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Homework Help: Can you have negative angles?

  1. Oct 27, 2011 #1
    1. The problem statement, all variables and given/known data
    Can you have a negative angle, or do you just assume absolute numbers?

    Your coach tells you to turn south for 10.0m and then turn and run east 15.0m. How far must the ball be thrown from where you started to where you ended?

    2. Relevant equations
    a^2 + b^2 = c^2
    tan(theta) = opp/adj

    3. The attempt at a solution
    Since, you are headed south I am making the y component -10.0m. This means when I find the angle it is negative.
    tan(theta) = 15.0m/-10.0m
    theta = -56 degrees

    Do I just assume absolute when I report it out?
  2. jcsd
  3. Oct 27, 2011 #2


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    You can have negative angles. The standard convention is that positive angles correspond to the counter-clockwise direction. An angle of +56 degrees from the x-axis would correspond to a point in the first quadrant while an angle of -56 degrees from the x-axis would correspond to a point in the fourth quadrant. You can't just ignore the sign.

    Your answer just needs to be clear as to what you mean. Instead of saying -56 degrees, you could equivalently say 56 degrees below the x-axis, or, even better in this problem, say 56 degrees south of east. Somehow the information reflected in the minus sign needs to make it into your answer.
  4. Oct 28, 2011 #3
    But, the 56 degrees is reflective of the right triangle I made. So, wouldn't I have to write 34 degrees south of east? I think that is what is confusing me the most.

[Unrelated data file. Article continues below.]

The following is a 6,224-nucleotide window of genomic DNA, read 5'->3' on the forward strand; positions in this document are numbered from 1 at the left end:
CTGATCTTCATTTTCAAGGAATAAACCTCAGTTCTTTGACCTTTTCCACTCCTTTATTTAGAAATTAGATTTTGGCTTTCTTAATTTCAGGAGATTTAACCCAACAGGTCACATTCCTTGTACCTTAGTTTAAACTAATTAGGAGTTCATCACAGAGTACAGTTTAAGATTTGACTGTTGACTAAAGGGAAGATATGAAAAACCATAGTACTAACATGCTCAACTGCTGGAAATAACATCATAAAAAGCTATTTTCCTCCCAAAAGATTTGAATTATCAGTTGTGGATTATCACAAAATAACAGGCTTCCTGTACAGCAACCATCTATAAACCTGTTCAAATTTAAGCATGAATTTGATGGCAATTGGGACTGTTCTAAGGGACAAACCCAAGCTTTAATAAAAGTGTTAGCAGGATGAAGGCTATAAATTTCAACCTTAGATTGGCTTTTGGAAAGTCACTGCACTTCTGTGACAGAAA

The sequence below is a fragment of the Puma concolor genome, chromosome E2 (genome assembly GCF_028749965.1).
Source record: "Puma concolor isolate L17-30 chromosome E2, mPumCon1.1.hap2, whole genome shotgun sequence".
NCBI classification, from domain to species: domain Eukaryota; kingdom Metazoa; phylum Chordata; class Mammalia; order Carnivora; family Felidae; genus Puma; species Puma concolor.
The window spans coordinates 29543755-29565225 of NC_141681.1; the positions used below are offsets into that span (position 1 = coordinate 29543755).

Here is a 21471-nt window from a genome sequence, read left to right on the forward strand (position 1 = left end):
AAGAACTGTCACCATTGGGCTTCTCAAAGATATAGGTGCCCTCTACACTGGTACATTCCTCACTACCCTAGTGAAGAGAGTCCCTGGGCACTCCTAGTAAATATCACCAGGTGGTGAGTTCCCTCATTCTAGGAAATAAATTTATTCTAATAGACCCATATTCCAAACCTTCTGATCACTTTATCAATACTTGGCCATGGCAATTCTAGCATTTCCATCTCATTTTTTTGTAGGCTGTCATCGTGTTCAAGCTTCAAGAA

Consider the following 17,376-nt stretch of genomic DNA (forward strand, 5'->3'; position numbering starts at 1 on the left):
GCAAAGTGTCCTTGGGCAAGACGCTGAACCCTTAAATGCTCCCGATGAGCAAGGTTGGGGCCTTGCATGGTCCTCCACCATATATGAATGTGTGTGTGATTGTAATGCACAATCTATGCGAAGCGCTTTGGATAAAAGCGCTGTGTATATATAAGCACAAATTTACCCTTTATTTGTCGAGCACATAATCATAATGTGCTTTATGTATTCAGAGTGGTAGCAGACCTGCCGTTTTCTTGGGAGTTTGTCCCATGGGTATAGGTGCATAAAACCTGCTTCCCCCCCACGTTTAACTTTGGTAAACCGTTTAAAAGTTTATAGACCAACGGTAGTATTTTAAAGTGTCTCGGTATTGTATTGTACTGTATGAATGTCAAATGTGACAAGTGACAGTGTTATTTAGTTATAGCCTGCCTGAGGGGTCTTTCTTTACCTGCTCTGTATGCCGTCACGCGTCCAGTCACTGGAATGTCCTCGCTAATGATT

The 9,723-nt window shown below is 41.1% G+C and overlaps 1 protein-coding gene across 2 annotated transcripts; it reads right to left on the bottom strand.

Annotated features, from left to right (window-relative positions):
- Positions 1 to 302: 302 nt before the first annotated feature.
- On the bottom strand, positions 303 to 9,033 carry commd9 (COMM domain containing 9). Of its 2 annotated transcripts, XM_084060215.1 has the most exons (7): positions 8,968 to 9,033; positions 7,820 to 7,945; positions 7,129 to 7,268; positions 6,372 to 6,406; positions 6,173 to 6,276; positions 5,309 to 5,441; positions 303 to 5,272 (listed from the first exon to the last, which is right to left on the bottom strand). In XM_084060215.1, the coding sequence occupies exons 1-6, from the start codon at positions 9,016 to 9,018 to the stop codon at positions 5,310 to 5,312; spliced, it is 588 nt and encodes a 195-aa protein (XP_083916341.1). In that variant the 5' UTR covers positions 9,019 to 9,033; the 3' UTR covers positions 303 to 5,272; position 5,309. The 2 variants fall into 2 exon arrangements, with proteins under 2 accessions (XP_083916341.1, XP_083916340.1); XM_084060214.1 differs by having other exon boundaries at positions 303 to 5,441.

5. Oct 28, 2011 #4


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    If by "reflective of the right triangle" you mean it is below the x-axis (east west) then, no, the angle reflecting 56 degrees above the x-axis is again 56 degrees below the x-axis. That is "56 degrees southof east". Using the convention that angles are measured counterclock wise from the x-axis (east-west), that would be -56 degrees or, since an entire circle is 360 degrees, 360- 56= 304 degrees.
  6. Oct 28, 2011 #5
    So, what if I wanted to give the angle in compass directions instead of polar? Isn't it always measured from the x-axis of that quadrant?
  7. Oct 28, 2011 #6


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    I didn't notice you had switched the x and y coordinates in your calculation. You're right. The answer would be 34 degrees south of east.

    If you align the positive y-axis with north, the coordinates of the destination are (x,y) = (15 m, -10 m). If θ is the angle relative to the +x-axis, you always have tan θ=y/x, which in thise case gives you tan θ=-10/15, which corresponds to an angle of θ=-33.7°. If you use positive and negative numbers, it's probably best to stick with this method because the math will always work out correctly.

    If instead you decide to analyze a right triangle, you'd probably be better off sticking with positive numbers because lengths are always positive. So for the triangle you drew with the angle φ between the -y-axis and the hypotenuse, you'd say the opposite leg is 15 m long and the adjacent leg is 10 m long. So tan φ=15/10 or θ=56°.

    What's important with either method is that you make clear which angle you're specifying. Your answer could be "34 degrees south of east" or "56 degrees east of south" or "34 degrees below the x-axis" or "56 degrees to the right of the -y axis". In contrast, if you simply said "34 degrees" or "56 degrees", some might assume you're following the standard convention of measuring angles from the x-axis and conclude incorrectly the point is somewhere in the first quadrant.
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